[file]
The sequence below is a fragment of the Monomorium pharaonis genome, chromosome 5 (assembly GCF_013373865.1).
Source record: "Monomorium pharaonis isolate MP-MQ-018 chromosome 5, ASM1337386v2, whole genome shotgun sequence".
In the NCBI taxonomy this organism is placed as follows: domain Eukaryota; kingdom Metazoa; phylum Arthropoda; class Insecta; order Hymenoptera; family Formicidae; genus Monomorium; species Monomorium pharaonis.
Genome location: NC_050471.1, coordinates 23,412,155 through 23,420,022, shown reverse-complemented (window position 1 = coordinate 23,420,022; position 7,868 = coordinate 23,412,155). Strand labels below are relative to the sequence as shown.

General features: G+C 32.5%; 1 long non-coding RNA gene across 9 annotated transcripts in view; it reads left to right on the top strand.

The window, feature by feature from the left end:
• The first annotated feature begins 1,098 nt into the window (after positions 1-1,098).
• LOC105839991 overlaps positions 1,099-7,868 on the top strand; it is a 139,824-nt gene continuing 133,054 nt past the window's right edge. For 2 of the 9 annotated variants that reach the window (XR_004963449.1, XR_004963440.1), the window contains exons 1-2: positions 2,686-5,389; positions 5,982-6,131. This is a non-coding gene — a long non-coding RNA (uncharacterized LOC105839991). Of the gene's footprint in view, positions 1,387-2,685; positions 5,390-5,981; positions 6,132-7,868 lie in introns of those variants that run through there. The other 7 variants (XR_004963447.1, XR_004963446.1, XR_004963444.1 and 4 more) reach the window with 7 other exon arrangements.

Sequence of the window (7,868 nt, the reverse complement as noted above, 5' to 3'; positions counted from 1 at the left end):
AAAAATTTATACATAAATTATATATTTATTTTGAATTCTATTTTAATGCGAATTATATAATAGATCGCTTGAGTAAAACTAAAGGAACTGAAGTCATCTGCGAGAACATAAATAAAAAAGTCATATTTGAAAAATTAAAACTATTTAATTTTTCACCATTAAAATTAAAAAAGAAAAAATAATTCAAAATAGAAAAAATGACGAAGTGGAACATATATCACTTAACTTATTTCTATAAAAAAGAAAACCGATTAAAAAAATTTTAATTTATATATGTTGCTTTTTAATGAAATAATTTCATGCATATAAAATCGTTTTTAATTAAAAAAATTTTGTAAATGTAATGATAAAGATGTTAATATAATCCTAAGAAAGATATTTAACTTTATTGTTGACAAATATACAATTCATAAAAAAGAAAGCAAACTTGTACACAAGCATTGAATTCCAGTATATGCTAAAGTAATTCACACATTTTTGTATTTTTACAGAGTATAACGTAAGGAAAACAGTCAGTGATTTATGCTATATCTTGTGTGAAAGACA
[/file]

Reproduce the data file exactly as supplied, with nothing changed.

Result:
The sequence below is a fragment of the Monomorium pharaonis genome, chromosome 5 (assembly GCF_013373865.1).
Source record: "Monomorium pharaonis isolate MP-MQ-018 chromosome 5, ASM1337386v2, whole genome shotgun sequence".
In the NCBI taxonomy this organism is placed as follows: domain Eukaryota; kingdom Metazoa; phylum Arthropoda; class Insecta; order Hymenoptera; family Formicidae; genus Monomorium; species Monomorium pharaonis.
Genome location: NC_050471.1, coordinates 23,412,155 through 23,420,022, shown reverse-complemented (window position 1 = coordinate 23,420,022; position 7,868 = coordinate 23,412,155). Strand labels below are relative to the sequence as shown.

General features: G+C 32.5%; 1 long non-coding RNA gene across 9 annotated transcripts in view; it reads left to right on the top strand.

The window, feature by feature from the left end:
• The first annotated feature begins 1,098 nt into the window (after positions 1-1,098).
• LOC105839991 overlaps positions 1,099-7,868 on the top strand; it is a 139,824-nt gene continuing 133,054 nt past the window's right edge. For 2 of the 9 annotated variants that reach the window (XR_004963449.1, XR_004963440.1), the window contains exons 1-2: positions 2,686-5,389; positions 5,982-6,131. This is a non-coding gene — a long non-coding RNA (uncharacterized LOC105839991). Of the gene's footprint in view, positions 1,387-2,685; positions 5,390-5,981; positions 6,132-7,868 lie in introns of those variants that run through there. The other 7 variants (XR_004963447.1, XR_004963446.1, XR_004963444.1 and 4 more) reach the window with 7 other exon arrangements.

Sequence of the window (7,868 nt, the reverse complement as noted above, 5' to 3'; positions counted from 1 at the left end):
AAAAATTTATACATAAATTATATATTTATTTTGAATTCTATTTTAATGCGAATTATATAATAGATCGCTTGAGTAAAACTAAAGGAACTGAAGTCATCTGCGAGAACATAAATAAAAAAGTCATATTTGAAAAATTAAAACTATTTAATTTTTCACCATTAAAATTAAAAAAGAAAAAATAATTCAAAATAGAAAAAATGACGAAGTGGAACATATATCACTTAACTTATTTCTATAAAAAAGAAAACCGATTAAAAAAATTTTAATTTATATATGTTGCTTTTTAATGAAATAATTTCATGCATATAAAATCGTTTTTAATTAAAAAAATTTTGTAAATGTAATGATAAAGATGTTAATATAATCCTAAGAAAGATATTTAACTTTATTGTTGACAAATATACAATTCATAAAAAAGAAAGCAAACTTGTACACAAGCATTGAATTCCAGTATATGCTAAAGTAATTCACACATTTTTGTATTTTTACAGAGTATAACGTAAGGAAAACAGTCAGTGATTTATGCTATATCTTGTGTGAAAGACA